At the forefront of photonics

A look through the technical program for this year’s Conference on Lasers and Electro-Optics (CLEO; www.cleoconference.org) serves to highlight the ­increasing importance of research directed at biological imaging. Besides the Plenary Session “Optical Imaging of Stem Cell Fates and Function” by ­Christopher Contag of Stanford University, there are many other related ­papers throughout the conference.

May 1st, 2005

A look through the technical program for this year’s Conference on Lasers and Electro-Optics (CLEO; www.cleoconference.org) serves to highlight the ­increasing importance of research directed at biological imaging. Besides the Plenary Session “Optical Imaging of Stem Cell Fates and Function” by ­Christopher Contag of Stanford University, there are many other related ­papers throughout the conference. In the session on Emerging Microscopy Techniques, one paper discusses making holographic movies of animal cells. Another method for the visualization and recording of live specimens involves combining spectral imaging and confocal microscopy and is described on page 87. Detecting and visualizing biological events in cells often involves the use of benign intracellular fluorescent tags.

A novel fluorescent probe has been developed based on quantum dots, and its extended lifetime promises to allow monitoring of nuclear trafficking mechanisms in real time (see p. 52).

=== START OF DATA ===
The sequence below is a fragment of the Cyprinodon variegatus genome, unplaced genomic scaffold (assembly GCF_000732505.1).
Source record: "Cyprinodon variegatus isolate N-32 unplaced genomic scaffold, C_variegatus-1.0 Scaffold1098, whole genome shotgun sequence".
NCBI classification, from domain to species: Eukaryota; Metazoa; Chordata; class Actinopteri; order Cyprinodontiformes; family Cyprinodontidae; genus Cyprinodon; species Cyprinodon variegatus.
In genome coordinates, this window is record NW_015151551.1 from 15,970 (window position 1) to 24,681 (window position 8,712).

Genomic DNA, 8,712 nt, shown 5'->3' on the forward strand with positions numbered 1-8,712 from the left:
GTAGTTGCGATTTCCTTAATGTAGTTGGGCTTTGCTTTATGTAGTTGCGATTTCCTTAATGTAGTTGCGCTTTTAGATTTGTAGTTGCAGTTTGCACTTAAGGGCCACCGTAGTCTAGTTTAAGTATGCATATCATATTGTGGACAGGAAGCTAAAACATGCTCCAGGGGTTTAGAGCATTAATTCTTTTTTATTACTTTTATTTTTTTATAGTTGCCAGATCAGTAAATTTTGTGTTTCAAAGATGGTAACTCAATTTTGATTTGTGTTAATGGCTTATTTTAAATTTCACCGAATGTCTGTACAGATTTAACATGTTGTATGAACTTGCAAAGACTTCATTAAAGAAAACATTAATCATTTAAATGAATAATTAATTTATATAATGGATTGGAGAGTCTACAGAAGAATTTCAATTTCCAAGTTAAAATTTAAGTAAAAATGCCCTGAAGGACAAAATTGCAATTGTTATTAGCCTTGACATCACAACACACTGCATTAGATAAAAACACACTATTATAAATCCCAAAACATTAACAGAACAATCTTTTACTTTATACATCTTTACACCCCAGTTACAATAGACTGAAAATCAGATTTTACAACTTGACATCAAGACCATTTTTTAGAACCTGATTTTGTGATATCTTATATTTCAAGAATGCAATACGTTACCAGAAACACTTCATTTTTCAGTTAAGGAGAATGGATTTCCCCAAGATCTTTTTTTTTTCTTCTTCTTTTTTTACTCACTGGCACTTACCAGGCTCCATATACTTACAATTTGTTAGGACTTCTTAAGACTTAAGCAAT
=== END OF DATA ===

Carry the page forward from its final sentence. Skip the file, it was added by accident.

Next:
Of course, with more than 1500 sessions and ­tutorials scheduled, CLEO attendees will find much more than just bioimaging-an impressive array of papers presents numerous advances from the forefront of photonics R&D. Two sessions discuss surface-emitting lasers-of interest because of their potential for wafer-scale production with concomitant lower cost than their edge-emitting counterparts. Meeting the challenge to produce higher powers has led to a variety of surface-emitting-laser configurations, including a higher-power grating-coupled design (see p. 143). And the promise of lower cost has made surface-emitters interesting to those seeking low-cost laser sources for volume applications such as displays (see p. 97). Two other CLEO sessions address current advances in fiber lasers, which are also the subject of this month’s Optoelectronics World supplement that follows page 108.

And if you get bored with the technical sessions at CLEO, don’t forget to stop by the exhibit hall-about 300 companies will be exhibiting, including ­Laser Focus World. We hope to see you there!

Stephen G. Anderson
Associate Publisher/Editor in Chief
stevega@pennwell.com

More in Optics